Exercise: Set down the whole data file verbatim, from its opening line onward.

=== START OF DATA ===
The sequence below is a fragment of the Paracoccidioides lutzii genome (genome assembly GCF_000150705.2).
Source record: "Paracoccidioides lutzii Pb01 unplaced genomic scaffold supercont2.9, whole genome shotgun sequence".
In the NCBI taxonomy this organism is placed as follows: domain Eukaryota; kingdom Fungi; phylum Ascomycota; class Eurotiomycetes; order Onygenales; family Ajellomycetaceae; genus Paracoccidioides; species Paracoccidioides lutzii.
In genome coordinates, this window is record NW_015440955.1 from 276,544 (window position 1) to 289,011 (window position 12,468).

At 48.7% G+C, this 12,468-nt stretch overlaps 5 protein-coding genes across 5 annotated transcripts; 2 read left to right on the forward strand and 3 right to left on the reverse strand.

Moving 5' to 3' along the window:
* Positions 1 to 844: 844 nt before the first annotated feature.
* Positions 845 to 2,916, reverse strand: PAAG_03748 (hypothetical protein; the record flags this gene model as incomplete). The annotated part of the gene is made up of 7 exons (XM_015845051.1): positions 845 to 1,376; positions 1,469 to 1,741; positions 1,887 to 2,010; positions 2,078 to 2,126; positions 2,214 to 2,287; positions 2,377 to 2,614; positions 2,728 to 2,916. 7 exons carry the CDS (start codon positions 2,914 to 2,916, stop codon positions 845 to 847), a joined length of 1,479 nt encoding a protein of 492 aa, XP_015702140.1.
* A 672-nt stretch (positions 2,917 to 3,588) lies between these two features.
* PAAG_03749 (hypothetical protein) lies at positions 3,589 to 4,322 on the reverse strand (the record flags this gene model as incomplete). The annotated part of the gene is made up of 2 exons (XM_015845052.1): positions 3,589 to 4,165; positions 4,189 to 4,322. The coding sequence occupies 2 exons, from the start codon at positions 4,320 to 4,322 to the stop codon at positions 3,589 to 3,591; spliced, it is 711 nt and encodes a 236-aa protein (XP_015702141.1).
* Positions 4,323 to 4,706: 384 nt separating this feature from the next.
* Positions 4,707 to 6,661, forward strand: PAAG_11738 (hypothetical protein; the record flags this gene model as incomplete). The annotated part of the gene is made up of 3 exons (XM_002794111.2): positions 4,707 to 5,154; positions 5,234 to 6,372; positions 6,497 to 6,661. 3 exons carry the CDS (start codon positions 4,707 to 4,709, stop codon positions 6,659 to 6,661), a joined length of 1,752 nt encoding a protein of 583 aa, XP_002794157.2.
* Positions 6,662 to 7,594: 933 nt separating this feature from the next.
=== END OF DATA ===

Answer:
The sequence below is a fragment of the Paracoccidioides lutzii genome (genome assembly GCF_000150705.2).
Source record: "Paracoccidioides lutzii Pb01 unplaced genomic scaffold supercont2.9, whole genome shotgun sequence".
In the NCBI taxonomy this organism is placed as follows: domain Eukaryota; kingdom Fungi; phylum Ascomycota; class Eurotiomycetes; order Onygenales; family Ajellomycetaceae; genus Paracoccidioides; species Paracoccidioides lutzii.
In genome coordinates, this window is record NW_015440955.1 from 276,544 (window position 1) to 289,011 (window position 12,468).

At 48.7% G+C, this 12,468-nt stretch overlaps 5 protein-coding genes across 5 annotated transcripts; 2 read left to right on the forward strand and 3 right to left on the reverse strand.

Moving 5' to 3' along the window:
* Positions 1 to 844: 844 nt before the first annotated feature.
* Positions 845 to 2,916, reverse strand: PAAG_03748 (hypothetical protein; the record flags this gene model as incomplete). The annotated part of the gene is made up of 7 exons (XM_015845051.1): positions 845 to 1,376; positions 1,469 to 1,741; positions 1,887 to 2,010; positions 2,078 to 2,126; positions 2,214 to 2,287; positions 2,377 to 2,614; positions 2,728 to 2,916. 7 exons carry the CDS (start codon positions 2,914 to 2,916, stop codon positions 845 to 847), a joined length of 1,479 nt encoding a protein of 492 aa, XP_015702140.1.
* A 672-nt stretch (positions 2,917 to 3,588) lies between these two features.
* PAAG_03749 (hypothetical protein) lies at positions 3,589 to 4,322 on the reverse strand (the record flags this gene model as incomplete). The annotated part of the gene is made up of 2 exons (XM_015845052.1): positions 3,589 to 4,165; positions 4,189 to 4,322. The coding sequence occupies 2 exons, from the start codon at positions 4,320 to 4,322 to the stop codon at positions 3,589 to 3,591; spliced, it is 711 nt and encodes a 236-aa protein (XP_015702141.1).
* Positions 4,323 to 4,706: 384 nt separating this feature from the next.
* Positions 4,707 to 6,661, forward strand: PAAG_11738 (hypothetical protein; the record flags this gene model as incomplete). The annotated part of the gene is made up of 3 exons (XM_002794111.2): positions 4,707 to 5,154; positions 5,234 to 6,372; positions 6,497 to 6,661. 3 exons carry the CDS (start codon positions 4,707 to 4,709, stop codon positions 6,659 to 6,661), a joined length of 1,752 nt encoding a protein of 583 aa, XP_002794157.2.
* Positions 6,662 to 7,594: 933 nt separating this feature from the next.